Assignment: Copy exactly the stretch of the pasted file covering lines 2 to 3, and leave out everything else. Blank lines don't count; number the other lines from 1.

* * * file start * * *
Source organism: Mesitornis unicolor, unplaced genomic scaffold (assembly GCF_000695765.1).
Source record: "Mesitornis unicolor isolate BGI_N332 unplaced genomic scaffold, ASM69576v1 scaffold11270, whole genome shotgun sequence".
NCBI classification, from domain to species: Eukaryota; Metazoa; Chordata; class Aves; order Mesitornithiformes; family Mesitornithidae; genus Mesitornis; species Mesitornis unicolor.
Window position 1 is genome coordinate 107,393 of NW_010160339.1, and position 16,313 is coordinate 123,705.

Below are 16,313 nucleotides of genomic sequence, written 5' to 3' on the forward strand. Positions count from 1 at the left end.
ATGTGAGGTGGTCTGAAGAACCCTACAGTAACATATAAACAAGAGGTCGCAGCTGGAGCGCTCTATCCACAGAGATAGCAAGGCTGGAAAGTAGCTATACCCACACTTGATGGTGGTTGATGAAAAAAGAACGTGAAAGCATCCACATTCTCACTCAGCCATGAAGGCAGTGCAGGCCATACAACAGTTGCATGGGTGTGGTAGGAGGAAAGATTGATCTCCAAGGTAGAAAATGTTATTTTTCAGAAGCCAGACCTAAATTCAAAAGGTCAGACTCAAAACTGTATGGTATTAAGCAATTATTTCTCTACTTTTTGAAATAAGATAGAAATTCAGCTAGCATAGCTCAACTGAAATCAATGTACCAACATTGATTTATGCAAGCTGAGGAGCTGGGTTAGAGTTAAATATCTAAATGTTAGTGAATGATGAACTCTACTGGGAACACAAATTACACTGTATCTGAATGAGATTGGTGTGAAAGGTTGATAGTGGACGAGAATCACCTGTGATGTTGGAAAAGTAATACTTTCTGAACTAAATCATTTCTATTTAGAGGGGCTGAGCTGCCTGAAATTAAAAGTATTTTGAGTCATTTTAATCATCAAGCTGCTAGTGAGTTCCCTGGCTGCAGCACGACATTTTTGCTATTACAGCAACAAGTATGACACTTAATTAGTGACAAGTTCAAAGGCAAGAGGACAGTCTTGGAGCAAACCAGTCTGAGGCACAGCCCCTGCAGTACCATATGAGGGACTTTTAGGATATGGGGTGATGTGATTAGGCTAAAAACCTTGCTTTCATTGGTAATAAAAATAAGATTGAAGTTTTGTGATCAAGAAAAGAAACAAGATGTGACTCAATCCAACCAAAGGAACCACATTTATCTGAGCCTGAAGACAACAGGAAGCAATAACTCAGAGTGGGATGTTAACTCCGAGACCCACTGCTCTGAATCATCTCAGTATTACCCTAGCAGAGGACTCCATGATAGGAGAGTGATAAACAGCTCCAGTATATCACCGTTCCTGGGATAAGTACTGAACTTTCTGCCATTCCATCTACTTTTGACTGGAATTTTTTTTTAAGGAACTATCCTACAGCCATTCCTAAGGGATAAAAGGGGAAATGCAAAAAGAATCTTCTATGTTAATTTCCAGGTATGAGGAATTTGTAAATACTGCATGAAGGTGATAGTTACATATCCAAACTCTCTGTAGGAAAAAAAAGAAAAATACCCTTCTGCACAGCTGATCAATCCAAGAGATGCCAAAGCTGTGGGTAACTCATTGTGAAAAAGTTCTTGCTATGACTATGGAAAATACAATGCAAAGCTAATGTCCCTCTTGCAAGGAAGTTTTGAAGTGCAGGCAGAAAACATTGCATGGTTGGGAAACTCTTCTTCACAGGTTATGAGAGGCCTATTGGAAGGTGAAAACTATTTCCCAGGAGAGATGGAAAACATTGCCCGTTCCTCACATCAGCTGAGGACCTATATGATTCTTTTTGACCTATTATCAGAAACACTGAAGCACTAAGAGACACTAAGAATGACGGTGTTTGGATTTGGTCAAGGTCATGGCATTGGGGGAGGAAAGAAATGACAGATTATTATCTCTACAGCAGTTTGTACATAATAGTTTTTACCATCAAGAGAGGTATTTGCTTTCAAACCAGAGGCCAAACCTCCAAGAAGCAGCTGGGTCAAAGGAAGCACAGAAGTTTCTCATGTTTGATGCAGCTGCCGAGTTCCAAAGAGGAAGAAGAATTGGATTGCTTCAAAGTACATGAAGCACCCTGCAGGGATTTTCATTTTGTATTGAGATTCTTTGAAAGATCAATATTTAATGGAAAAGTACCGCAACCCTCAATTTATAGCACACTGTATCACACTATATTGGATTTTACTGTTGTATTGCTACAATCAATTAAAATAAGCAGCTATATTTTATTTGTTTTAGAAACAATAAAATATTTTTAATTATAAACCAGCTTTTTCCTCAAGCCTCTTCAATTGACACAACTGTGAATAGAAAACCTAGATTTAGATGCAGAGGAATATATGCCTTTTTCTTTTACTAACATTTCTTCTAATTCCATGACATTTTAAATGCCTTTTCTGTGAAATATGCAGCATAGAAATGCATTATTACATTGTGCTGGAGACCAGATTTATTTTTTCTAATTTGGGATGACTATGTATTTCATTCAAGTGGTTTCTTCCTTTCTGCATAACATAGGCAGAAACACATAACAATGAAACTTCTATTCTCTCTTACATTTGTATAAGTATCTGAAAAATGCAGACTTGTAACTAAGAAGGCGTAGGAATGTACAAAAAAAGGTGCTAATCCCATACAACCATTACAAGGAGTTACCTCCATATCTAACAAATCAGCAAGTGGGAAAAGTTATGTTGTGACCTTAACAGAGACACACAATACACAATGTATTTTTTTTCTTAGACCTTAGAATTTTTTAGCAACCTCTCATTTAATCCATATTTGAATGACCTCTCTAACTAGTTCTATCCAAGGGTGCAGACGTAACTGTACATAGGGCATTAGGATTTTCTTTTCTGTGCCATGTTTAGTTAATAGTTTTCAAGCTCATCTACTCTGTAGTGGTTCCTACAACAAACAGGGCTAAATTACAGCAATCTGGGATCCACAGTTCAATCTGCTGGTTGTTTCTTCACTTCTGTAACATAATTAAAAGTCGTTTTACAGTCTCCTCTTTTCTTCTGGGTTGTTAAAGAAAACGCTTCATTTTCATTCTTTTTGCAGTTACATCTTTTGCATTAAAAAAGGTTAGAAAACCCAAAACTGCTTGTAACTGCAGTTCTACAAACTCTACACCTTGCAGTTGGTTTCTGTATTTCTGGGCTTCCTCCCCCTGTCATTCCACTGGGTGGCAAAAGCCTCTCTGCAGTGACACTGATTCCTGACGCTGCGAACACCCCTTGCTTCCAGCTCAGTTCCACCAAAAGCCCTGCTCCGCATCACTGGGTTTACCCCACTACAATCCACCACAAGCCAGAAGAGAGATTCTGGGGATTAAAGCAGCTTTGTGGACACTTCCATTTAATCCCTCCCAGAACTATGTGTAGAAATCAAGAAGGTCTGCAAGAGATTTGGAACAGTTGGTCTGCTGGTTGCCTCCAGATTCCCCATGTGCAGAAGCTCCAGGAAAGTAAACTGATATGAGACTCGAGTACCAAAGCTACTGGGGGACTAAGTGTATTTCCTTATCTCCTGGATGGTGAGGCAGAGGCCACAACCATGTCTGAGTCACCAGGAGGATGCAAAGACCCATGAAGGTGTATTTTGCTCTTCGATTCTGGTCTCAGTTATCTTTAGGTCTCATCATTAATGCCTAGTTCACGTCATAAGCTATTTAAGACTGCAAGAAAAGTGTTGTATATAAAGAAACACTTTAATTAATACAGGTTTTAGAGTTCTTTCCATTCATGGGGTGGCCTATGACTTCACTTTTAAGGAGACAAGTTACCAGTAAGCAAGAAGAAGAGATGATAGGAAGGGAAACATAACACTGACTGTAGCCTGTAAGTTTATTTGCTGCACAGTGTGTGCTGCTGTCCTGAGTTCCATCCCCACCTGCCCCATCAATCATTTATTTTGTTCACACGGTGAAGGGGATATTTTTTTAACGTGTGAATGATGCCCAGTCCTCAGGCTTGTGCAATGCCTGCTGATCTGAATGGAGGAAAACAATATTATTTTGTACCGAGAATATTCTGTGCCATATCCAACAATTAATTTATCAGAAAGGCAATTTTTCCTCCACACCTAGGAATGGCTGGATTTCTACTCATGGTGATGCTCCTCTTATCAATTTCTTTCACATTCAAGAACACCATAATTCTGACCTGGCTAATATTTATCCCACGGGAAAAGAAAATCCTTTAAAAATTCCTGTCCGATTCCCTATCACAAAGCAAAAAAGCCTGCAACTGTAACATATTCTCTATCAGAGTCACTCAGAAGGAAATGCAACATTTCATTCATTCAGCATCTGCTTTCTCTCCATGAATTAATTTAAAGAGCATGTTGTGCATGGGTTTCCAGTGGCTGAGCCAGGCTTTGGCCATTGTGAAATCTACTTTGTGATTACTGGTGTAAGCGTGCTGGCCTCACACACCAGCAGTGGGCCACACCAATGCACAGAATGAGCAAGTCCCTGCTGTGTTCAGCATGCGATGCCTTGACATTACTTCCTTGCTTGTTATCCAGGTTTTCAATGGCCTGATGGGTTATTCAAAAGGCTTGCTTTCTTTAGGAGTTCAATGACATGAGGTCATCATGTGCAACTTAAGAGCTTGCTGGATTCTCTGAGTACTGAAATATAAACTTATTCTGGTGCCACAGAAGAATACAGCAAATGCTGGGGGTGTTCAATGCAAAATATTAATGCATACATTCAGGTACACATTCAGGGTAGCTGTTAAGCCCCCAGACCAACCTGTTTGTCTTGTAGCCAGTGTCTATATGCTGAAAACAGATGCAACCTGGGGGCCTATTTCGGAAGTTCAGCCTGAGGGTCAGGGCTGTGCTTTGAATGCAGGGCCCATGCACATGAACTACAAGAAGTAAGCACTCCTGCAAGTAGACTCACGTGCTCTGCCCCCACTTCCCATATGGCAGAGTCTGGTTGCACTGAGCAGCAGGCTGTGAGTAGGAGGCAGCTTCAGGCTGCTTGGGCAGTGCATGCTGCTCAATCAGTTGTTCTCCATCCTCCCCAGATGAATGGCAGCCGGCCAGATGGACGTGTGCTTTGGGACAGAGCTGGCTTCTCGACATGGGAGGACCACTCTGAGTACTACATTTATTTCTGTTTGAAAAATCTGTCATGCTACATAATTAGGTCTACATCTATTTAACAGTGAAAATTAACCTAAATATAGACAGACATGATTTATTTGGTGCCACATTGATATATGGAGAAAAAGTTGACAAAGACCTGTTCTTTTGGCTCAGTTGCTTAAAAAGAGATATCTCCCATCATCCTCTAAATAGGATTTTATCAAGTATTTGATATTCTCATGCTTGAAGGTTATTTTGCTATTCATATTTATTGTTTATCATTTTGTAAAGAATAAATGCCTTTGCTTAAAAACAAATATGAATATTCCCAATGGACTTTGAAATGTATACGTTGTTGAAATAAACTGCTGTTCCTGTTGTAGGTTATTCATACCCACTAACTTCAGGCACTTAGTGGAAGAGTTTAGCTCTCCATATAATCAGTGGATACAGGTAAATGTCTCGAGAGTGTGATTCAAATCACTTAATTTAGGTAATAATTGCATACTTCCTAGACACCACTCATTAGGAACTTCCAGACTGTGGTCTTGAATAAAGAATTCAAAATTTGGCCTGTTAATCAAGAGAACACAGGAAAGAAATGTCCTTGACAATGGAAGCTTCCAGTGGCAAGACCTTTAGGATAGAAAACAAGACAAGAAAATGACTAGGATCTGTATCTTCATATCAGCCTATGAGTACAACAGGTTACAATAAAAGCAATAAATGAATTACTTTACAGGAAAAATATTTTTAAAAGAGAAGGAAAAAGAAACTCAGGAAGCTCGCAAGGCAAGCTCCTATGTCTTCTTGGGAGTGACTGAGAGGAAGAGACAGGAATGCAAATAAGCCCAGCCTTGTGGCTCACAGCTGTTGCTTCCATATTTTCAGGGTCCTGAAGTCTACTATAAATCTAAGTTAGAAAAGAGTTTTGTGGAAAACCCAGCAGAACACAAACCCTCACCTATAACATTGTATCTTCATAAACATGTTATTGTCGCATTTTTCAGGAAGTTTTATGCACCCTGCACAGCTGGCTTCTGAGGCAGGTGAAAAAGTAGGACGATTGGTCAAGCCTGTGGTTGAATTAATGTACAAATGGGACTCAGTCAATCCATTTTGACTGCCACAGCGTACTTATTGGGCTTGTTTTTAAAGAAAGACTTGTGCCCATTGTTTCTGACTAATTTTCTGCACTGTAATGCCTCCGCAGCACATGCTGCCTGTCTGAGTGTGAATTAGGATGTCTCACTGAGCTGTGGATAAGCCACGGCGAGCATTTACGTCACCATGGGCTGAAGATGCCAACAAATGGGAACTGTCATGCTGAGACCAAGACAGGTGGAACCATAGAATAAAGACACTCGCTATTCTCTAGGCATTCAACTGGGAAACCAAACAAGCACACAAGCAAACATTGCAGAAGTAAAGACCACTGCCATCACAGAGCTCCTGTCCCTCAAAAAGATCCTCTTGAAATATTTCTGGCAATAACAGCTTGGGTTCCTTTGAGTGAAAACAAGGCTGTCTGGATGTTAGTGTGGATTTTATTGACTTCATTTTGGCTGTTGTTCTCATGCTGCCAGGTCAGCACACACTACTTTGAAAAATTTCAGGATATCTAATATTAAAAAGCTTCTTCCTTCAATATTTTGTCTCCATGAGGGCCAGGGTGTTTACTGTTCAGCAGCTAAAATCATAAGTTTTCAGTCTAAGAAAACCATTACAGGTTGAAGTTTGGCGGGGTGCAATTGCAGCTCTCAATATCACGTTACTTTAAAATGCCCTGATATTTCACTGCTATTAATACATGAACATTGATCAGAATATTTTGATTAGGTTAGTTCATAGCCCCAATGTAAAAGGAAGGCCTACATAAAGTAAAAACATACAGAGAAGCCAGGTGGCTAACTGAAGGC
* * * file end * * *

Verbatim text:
Source record: "Mesitornis unicolor isolate BGI_N332 unplaced genomic scaffold, ASM69576v1 scaffold11270, whole genome shotgun sequence".
NCBI classification, from domain to species: Eukaryota; Metazoa; Chordata; class Aves; order Mesitornithiformes; family Mesitornithidae; genus Mesitornis; species Mesitornis unicolor.